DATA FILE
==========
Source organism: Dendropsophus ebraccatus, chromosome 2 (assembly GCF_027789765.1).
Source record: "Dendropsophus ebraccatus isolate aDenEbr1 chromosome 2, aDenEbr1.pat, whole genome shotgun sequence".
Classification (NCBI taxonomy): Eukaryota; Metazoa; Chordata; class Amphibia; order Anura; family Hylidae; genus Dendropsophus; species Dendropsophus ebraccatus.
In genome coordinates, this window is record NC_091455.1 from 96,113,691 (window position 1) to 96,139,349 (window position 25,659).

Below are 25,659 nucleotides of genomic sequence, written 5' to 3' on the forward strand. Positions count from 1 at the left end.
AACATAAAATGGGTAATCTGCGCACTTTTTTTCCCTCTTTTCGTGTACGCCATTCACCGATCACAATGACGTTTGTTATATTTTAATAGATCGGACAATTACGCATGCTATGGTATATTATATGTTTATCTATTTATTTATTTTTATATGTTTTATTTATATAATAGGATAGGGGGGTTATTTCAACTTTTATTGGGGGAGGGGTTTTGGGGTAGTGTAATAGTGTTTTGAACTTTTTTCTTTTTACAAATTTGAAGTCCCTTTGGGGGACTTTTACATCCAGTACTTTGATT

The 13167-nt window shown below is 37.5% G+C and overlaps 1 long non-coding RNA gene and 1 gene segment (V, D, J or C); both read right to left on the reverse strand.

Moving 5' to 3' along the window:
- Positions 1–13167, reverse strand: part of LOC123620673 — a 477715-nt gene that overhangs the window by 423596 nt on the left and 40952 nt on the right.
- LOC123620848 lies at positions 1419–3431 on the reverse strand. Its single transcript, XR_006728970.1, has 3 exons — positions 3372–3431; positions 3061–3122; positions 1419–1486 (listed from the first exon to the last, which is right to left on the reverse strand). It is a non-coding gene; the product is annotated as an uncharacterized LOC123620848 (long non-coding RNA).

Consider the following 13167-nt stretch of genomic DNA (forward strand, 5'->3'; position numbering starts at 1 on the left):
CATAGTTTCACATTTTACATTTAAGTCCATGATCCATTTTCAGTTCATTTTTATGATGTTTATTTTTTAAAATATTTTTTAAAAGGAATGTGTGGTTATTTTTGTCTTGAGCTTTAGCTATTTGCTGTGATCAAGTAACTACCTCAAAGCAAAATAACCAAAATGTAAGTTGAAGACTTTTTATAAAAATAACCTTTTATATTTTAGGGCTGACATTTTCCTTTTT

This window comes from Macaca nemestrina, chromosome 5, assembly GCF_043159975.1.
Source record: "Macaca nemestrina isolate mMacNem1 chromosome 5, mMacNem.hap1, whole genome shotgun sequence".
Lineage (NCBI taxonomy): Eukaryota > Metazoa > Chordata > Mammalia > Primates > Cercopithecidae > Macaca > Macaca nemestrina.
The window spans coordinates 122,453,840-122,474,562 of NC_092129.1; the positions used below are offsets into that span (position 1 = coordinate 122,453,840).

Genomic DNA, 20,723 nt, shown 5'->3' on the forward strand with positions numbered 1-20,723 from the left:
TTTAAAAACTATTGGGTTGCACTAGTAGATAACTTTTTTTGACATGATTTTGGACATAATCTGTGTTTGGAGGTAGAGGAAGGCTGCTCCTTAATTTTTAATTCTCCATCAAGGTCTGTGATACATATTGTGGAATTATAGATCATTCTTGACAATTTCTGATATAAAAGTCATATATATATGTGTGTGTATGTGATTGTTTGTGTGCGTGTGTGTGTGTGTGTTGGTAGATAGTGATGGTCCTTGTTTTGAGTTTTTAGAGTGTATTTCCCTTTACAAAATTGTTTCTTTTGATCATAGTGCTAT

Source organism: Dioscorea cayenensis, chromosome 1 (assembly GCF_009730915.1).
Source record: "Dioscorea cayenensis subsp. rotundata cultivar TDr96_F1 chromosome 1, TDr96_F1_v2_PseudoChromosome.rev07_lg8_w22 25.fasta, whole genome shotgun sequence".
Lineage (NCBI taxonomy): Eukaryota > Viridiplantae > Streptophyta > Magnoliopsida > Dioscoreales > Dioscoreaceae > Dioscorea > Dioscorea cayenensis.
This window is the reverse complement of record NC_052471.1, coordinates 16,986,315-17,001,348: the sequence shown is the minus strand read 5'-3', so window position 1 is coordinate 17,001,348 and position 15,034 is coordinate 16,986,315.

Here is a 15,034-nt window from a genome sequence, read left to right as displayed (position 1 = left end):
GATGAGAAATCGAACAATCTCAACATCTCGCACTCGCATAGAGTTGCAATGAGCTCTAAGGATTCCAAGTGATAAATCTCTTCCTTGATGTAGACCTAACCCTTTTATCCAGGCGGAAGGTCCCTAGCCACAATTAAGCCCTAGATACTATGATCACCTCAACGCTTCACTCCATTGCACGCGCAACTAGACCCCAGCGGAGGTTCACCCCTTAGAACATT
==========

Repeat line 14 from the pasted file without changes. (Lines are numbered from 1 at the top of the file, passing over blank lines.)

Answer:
Source record: "Macaca nemestrina isolate mMacNem1 chromosome 5, mMacNem.hap1, whole genome shotgun sequence".